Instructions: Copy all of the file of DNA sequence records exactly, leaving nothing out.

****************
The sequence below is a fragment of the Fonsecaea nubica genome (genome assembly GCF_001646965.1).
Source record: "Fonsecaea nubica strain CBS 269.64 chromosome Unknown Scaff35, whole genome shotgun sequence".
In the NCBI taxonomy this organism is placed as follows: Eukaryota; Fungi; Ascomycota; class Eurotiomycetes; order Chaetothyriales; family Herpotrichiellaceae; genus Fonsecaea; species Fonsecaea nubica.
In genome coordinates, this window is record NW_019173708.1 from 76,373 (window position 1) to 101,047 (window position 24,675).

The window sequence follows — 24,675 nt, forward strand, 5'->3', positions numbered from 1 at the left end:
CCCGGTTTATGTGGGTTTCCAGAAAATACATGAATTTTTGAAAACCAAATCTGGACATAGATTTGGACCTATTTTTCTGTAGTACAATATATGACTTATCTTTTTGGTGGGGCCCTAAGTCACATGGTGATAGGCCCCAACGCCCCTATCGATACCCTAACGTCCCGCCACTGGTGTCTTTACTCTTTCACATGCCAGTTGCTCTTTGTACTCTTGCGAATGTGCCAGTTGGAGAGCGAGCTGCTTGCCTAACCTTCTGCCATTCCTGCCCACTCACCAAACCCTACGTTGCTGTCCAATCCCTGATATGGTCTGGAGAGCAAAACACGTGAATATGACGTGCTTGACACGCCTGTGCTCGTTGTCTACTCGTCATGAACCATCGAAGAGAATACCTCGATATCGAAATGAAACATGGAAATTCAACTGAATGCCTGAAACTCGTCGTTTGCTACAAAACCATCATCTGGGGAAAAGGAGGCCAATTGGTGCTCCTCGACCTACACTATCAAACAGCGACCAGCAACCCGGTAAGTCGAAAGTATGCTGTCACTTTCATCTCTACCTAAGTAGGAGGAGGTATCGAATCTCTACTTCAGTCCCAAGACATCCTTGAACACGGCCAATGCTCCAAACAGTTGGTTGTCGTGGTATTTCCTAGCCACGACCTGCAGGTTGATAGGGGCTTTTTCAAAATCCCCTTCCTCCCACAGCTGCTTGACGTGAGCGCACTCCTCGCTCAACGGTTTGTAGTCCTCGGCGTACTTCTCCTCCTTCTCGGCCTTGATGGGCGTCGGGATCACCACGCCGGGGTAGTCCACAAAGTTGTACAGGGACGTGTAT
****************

The sequence below is a fragment of the Fonsecaea nubica genome (genome assembly GCF_001646965.1).
Source record: "Fonsecaea nubica strain CBS 269.64 chromosome Unknown Scaff35, whole genome shotgun sequence".
In the NCBI taxonomy this organism is placed as follows: Eukaryota; Fungi; Ascomycota; class Eurotiomycetes; order Chaetothyriales; family Herpotrichiellaceae; genus Fonsecaea; species Fonsecaea nubica.
In genome coordinates, this window is record NW_019173708.1 from 76,373 (window position 1) to 101,047 (window position 24,675).

The window sequence follows — 24,675 nt, forward strand, 5'->3', positions numbered from 1 at the left end:
CCCGGTTTATGTGGGTTTCCAGAAAATACATGAATTTTTGAAAACCAAATCTGGACATAGATTTGGACCTATTTTTCTGTAGTACAATATATGACTTATCTTTTTGGTGGGGCCCTAAGTCACATGGTGATAGGCCCCAACGCCCCTATCGATACCCTAACGTCCCGCCACTGGTGTCTTTACTCTTTCACATGCCAGTTGCTCTTTGTACTCTTGCGAATGTGCCAGTTGGAGAGCGAGCTGCTTGCCTAACCTTCTGCCATTCCTGCCCACTCACCAAACCCTACGTTGCTGTCCAATCCCTGATATGGTCTGGAGAGCAAAACACGTGAATATGACGTGCTTGACACGCCTGTGCTCGTTGTCTACTCGTCATGAACCATCGAAGAGAATACCTCGATATCGAAATGAAACATGGAAATTCAACTGAATGCCTGAAACTCGTCGTTTGCTACAAAACCATCATCTGGGGAAAAGGAGGCCAATTGGTGCTCCTCGACCTACACTATCAAACAGCGACCAGCAACCCGGTAAGTCGAAAGTATGCTGTCACTTTCATCTCTACCTAAGTAGGAGGAGGTATCGAATCTCTACTTCAGTCCCAAGACATCCTTGAACACGGCCAATGCTCCAAACAGTTGGTTGTCGTGGTATTTCCTAGCCACGACCTGCAGGTTGATAGGGGCTTTTTCAAAATCCCCTTCCTCCCACAGCTGCTTGACGTGAGCGCACTCCTCGCTCAACGGTTTGTAGTCCTCGGCGTACTTCTCCTCCTTCTCGGCCTTGATGGGCGTCGGGATCACCACGCCGGGGTAGTCCACAAAGTTGTACAGGGACGTGTAT